Basically someone finds a huge number of fossils in a particular locality, and the assemblage turns out to be correlated to lots of other fossil sites across the continent to the extent that any fossil site with the same assemblage can be confidently dated.
My son has been encouraging me for months to come and visit and walk the path in a Fremont park called the Sabercat Trail. He said they dug up a bunch of fossils there and it was preserved as a historical park now. I was intrigued, but COVID cut down on the opportunities to visit so it didn't happen until last weekend.
We got there and I was confused. I was in Fremont, but I was in Irvington. It turns out that Irvington once did exist as a village, but it was incorporated into the larger city of Fremont, but retains its character as the Irvington Neighborhood. And suddenly I realized this Sabercat Historical Park was a lot more important than I took it for. It wasn't just a fossil dig, it was THE Irvingtonian fossil dig. And what a story it had!
The fossils were first reported in 1867 when a local dentist named Lorenzo Gordin Yates found bones on Mission Creek (Sabercat Historical Park is just a few blocks from Mission San Jose). He sent them to Yale University because there was no one yet on the west coast who could identify them. His samples apparently included horses, camels and mammoth bone fragments.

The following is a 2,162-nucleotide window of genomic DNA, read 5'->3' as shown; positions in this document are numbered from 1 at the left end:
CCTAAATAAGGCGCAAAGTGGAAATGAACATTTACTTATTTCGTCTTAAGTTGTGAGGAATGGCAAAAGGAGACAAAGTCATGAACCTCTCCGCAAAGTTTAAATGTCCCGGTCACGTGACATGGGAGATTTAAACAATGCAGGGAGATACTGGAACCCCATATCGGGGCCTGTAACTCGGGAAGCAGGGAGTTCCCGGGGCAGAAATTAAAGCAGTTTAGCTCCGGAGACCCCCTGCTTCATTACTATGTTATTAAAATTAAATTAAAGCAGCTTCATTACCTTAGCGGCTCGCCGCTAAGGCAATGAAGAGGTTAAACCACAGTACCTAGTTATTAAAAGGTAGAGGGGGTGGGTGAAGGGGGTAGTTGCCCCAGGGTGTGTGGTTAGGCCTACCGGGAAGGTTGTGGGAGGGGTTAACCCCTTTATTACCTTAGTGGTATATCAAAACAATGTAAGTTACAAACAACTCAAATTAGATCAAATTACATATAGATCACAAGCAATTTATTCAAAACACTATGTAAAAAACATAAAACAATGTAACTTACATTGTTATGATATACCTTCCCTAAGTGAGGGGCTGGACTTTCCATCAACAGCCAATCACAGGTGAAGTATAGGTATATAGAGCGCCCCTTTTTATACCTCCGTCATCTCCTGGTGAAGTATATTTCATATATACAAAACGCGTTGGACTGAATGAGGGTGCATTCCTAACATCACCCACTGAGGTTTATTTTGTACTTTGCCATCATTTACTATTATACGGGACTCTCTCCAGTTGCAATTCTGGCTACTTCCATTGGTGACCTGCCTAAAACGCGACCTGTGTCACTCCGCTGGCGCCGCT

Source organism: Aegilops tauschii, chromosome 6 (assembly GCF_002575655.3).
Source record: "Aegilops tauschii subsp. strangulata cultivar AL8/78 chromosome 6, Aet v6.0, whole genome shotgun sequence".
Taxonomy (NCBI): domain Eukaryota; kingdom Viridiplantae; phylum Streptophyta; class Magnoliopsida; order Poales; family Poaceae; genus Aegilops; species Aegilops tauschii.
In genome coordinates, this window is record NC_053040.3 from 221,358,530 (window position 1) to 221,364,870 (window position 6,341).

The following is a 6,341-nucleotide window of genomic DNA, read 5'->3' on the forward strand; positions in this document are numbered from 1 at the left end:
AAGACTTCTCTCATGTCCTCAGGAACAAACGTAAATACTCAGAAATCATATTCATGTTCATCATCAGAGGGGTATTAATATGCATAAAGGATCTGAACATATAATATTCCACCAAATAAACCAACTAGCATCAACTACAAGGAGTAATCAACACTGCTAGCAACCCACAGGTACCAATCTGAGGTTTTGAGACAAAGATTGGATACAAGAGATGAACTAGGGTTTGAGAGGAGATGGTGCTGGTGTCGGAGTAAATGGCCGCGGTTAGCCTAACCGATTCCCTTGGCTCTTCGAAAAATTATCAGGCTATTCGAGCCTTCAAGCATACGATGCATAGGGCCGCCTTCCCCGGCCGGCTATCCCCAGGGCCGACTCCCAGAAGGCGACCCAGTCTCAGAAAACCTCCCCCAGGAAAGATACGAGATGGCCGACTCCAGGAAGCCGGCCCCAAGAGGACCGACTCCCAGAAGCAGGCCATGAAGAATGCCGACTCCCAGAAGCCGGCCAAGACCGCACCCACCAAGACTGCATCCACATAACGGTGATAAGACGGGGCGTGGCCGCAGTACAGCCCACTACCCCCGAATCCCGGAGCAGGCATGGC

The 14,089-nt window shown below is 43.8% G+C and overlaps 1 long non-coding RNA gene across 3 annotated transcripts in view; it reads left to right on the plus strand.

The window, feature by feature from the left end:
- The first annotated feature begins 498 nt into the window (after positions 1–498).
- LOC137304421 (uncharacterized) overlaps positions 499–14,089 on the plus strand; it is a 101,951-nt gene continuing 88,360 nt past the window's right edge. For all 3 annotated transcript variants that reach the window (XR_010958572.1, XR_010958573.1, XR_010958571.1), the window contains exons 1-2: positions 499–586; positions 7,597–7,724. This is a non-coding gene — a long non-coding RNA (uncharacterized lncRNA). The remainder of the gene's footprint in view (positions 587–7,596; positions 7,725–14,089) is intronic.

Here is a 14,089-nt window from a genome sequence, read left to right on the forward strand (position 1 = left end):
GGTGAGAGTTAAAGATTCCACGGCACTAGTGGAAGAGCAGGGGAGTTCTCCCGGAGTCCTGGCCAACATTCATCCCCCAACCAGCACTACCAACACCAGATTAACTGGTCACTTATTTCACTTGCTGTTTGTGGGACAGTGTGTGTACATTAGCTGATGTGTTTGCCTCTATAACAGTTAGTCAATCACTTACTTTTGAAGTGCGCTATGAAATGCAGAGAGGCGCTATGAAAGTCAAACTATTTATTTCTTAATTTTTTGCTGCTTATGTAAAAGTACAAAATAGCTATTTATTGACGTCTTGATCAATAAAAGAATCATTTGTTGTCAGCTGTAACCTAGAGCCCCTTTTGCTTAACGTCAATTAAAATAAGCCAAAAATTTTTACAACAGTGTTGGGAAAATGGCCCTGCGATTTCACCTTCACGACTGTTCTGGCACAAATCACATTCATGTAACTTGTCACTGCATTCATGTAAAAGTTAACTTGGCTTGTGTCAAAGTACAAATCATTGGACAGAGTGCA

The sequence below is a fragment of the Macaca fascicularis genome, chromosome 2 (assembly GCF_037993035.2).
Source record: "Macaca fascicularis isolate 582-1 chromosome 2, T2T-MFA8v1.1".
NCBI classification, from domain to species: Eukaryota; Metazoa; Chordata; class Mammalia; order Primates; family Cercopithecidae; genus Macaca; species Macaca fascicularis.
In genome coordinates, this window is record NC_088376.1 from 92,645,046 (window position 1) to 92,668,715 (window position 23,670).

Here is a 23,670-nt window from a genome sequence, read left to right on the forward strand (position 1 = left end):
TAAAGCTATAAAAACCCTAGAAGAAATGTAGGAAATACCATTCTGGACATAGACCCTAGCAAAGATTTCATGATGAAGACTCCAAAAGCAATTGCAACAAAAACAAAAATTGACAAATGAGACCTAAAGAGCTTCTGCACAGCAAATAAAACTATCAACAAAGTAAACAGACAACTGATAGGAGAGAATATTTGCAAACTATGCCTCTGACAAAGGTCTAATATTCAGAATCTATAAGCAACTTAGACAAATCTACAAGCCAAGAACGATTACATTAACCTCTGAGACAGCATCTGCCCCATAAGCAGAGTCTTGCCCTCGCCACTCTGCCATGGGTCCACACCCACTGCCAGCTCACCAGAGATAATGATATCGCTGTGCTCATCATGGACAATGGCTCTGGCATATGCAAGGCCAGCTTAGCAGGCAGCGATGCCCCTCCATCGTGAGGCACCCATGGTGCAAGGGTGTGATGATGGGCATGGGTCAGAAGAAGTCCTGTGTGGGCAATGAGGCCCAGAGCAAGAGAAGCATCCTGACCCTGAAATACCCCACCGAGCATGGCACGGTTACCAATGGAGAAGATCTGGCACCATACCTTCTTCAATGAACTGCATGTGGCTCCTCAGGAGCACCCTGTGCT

Decades passed, and despite being just a few miles north, paleontologists from U.C. Berkeley didn't visit the site until the 1930s. The head of the Paleontology department at Berkeley, Ruben Stirton collected an assemblage of fossils and published a report in 1939 that first referred to the Irvingtonian fauna. It was defined as a land-mammal age as a result of Don Savage's studies in 1951.
The Boy Paleontologists entered the scene in middle 1940s when Wesley Gordon brought his sons and several of their friends on a fossil-collecting trip to the site. By now the locality was an active gravel quarry (the mind reels at the number of specimens that must have been destroyed over the years). A weekend hobby turned into a major excavation using young volunteers from the local community. The digs continued for around 15 years, and were even the subject of a Life Magazine article. They ultimately recovered 150,000 specimens of 58 species.